I bought a can of Pringles tonight. I don't usually buy chips, unless I'm having a party, but for some reason, when I went to the store, they sort of called my name.
When I popped open the can, this flood of memories came back. Maxine. Grandma. Indiana.
We used to visit my grandmother every summer in Indiana. She'd do all the grandmotherly things - buy us toys and ice cream and take us to parks and farms and let us play (read: bang) on her piano. She had a tiny garden in her back yard, where she grew all kinds of vegetables, including corn. I don't know that she ever harvested that corn - the birds seem to get more of it than she did, but I thought it was amazing that she grew all this stuff. Especially considering she couldn't cook worth a damn. She was the only person I knew who could burn water.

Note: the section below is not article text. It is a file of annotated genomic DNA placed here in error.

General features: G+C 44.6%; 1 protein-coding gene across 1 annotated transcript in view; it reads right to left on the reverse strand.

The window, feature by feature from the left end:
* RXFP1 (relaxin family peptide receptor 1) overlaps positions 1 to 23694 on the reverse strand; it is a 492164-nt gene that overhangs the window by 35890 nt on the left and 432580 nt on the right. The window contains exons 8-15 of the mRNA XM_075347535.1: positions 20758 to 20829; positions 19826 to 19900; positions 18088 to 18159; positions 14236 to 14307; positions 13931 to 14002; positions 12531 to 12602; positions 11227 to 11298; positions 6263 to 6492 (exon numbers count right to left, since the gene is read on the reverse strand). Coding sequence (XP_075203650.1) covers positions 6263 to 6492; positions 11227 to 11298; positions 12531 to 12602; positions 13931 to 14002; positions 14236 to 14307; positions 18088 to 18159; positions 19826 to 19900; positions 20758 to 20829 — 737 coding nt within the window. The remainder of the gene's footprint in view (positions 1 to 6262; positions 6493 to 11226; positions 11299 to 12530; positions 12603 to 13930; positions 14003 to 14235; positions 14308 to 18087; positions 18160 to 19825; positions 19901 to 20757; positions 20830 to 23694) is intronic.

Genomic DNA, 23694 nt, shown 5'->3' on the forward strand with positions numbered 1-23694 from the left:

One day she decided to take us to visit her friend Maxine. Maxine was this older black woman, who always looked like a million bucks. She always wore a dress and stockings and fancy pumps and she never went anywhere without a hat. I'd met her before because she and my grandmother were good friends, but I'd never been to her place.
It was an apartment. I'd never met anyone who lived in an apartment, suburban kid that I was. And I'd certainly never seen an apartment like Maxine's. It was a townhouse and the entire house was carpeted in pure white shag carpeting. It was immaculate and full of knick knacks and it had a stairway that curved up to the second floor. The staircase freaked me out because it was one of those that didn't have risers, so it was open and I was terrified that I was going to slide thru and fall.
Every time I eat Pringles, I think about Maxine, and my grandmother, and that beautiful, white carpeting. It's like a memory in a can.